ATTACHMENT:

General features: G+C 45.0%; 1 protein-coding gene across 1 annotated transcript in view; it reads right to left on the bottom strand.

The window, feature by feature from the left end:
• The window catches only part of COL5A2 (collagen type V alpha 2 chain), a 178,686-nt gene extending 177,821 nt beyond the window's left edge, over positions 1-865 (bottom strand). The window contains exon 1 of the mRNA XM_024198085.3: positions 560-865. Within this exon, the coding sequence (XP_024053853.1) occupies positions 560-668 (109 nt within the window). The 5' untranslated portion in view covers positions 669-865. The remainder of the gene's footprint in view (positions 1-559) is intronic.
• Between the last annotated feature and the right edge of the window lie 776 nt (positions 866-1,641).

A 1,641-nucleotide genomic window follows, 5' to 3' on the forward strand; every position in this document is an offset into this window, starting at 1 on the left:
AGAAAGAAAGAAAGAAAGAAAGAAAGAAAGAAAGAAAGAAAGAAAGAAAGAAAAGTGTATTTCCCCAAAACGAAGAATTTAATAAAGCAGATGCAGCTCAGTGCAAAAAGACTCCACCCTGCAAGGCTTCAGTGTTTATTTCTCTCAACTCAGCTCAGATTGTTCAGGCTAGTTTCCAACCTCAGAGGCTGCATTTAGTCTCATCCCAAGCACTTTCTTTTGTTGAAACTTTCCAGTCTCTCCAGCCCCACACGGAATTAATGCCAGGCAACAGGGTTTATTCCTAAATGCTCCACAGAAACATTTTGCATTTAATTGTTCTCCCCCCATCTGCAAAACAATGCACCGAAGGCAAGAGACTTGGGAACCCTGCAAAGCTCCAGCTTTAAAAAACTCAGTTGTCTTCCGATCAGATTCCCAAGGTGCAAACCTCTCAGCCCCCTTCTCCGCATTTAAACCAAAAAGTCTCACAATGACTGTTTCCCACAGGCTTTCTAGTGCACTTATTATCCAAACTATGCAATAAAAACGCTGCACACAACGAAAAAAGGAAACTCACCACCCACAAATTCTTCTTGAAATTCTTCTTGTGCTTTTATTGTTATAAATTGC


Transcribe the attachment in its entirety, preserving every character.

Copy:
General features: G+C 45.0%; 1 protein-coding gene across 1 annotated transcript in view; it reads right to left on the bottom strand.

The window, feature by feature from the left end:
• The window catches only part of COL5A2 (collagen type V alpha 2 chain), a 178,686-nt gene extending 177,821 nt beyond the window's left edge, over positions 1-865 (bottom strand). The window contains exon 1 of the mRNA XM_024198085.3: positions 560-865. Within this exon, the coding sequence (XP_024053853.1) occupies positions 560-668 (109 nt within the window). The 5' untranslated portion in view covers positions 669-865. The remainder of the gene's footprint in view (positions 1-559) is intronic.
• Between the last annotated feature and the right edge of the window lie 776 nt (positions 866-1,641).

A 1,641-nucleotide genomic window follows, 5' to 3' on the forward strand; every position in this document is an offset into this window, starting at 1 on the left:
AGAAAGAAAGAAAGAAAGAAAGAAAGAAAGAAAGAAAGAAAGAAAGAAAGAAAAGTGTATTTCCCCAAAACGAAGAATTTAATAAAGCAGATGCAGCTCAGTGCAAAAAGACTCCACCCTGCAAGGCTTCAGTGTTTATTTCTCTCAACTCAGCTCAGATTGTTCAGGCTAGTTTCCAACCTCAGAGGCTGCATTTAGTCTCATCCCAAGCACTTTCTTTTGTTGAAACTTTCCAGTCTCTCCAGCCCCACACGGAATTAATGCCAGGCAACAGGGTTTATTCCTAAATGCTCCACAGAAACATTTTGCATTTAATTGTTCTCCCCCCATCTGCAAAACAATGCACCGAAGGCAAGAGACTTGGGAACCCTGCAAAGCTCCAGCTTTAAAAAACTCAGTTGTCTTCCGATCAGATTCCCAAGGTGCAAACCTCTCAGCCCCCTTCTCCGCATTTAAACCAAAAAGTCTCACAATGACTGTTTCCCACAGGCTTTCTAGTGCACTTATTATCCAAACTATGCAATAAAAACGCTGCACACAACGAAAAAAGGAAACTCACCACCCACAAATTCTTCTTGAAATTCTTCTTGTGCTTTTATTGTTATAAATTGC